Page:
Photo Evan Vucci/ AP posted from The Atlantic
Recently, Congress submitted their Continuing Resolution Bill- essential for funding various departments of the Federal Government. President Trump refused to sign the bill until Congress includes funding for his Border Wall. This refusal has resulted in a partial government shutdown.
The government shutdown will have immediate consequences for many government employees. American workers whom our tax dollars fund for services “non-essential” may not be receiving their paychecks. The shutdown won’t stop there. There is a potential for far more reaching consequences for failing to pass the Continuing Resolution Bill, including hampering domestic and foreign economic relations, lack of funding for many federally funded programs, among other issues.
Historically, most Presidential administrations have experienced partial government shutdowns, including in January 2018. The government also shut down in 2013 when the Senate attempted to utilize the bill as leverage to delay President Obamaʼs Affordable Care Act. The last ditch-effort came after several failed congressional attempts to appeal the legislation.
What is the government arguing about now? Well not really much since Congress is in recess until after the holidays, but mostly the ever-evolving Immigration & Border Security debate. In the last 20 years, people seeking Asylum from Mexican and Central American Countries has grown exponentially, due to instability and rampant corruption in their home countries. Immigrants flood our borders seeking Asylum.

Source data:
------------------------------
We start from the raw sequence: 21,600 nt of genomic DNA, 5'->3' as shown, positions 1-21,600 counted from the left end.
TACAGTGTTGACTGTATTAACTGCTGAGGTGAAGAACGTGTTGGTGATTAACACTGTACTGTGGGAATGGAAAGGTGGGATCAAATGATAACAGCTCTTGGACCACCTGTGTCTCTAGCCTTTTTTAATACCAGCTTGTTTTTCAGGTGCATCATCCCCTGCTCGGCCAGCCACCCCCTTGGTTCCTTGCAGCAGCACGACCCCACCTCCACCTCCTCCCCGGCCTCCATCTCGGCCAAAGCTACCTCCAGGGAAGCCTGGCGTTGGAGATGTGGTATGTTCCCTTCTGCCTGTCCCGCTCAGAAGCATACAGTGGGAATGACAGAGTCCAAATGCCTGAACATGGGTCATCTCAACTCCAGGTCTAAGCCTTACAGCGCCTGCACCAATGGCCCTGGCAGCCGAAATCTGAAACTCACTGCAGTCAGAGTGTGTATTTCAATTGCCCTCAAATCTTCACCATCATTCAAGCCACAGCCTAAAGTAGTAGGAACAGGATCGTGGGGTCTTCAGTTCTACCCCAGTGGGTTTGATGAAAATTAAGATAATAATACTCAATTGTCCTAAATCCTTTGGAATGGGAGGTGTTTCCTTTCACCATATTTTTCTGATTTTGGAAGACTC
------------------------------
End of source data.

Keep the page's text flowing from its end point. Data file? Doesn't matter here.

It’s proven to be a daunting process in which Asylum seekers must apply for a hearing to go before an immigration judge who will determine if they qualify under U.S. Policy. The backlog of applications is endless and with few judges, Asylum seekers are housed in detention facilities while they wait their day in court. American tax dollars must fund these detention facilities. These facilities are over-run, understaffed, and overcrowded. In the past few weeks, U.S. border patrol has faced increased public criticism for the deaths of two children in their custody in one of these such facilities.
While President Trump is certainly not the first President to refuse
to sign a funding bill, he’s dug himself into a hole by holding out until Congress approves appropriation money for his Border Wall.
How is this any different than the previous shutdown under Obama in 2013? The major difference is that Congress voted to pass legislation for President Obamaʼs affordable healthcare act. Our current Congress, currently in Republican majority, has never been able to pass legislation to fund a border wall.
Though promises to follow-through on campaign promises are reasonable expectations for supporters, not all are realistic enough to get majority Congressional support. Several Republicans refuse to publicly endorse the Presidents refusal to sign the bill due to lack of border wall funding. Many are holding out to see how Trumpʼs strategy plays out before making any official public statements of their endorsement.
President Trump knows if he hasn’t been able to find a way to fund the Wall through the congressional majority he currently has, it certainly won’t pass with a freshly elected Democratic lead House. This is quite a gamble for the president and his bid for re-election in 2020. The party that shuts the government down, historically has been penalized by bad publicity- ultimately influencing Congressional incumbents’ elections, especially in swing states and swing districts.
The president has to show he’s dug his heels in for his supporters. However, it is uncertain whether or not his strategy will work. Government shut-downs have had little to no long standing success in the past. The coming days will be telling of his willingness to compromise. In the meantime, thousands of government workers will continue their jobs without certainty of when they will be compensated.
The SAGA to MAGA continues…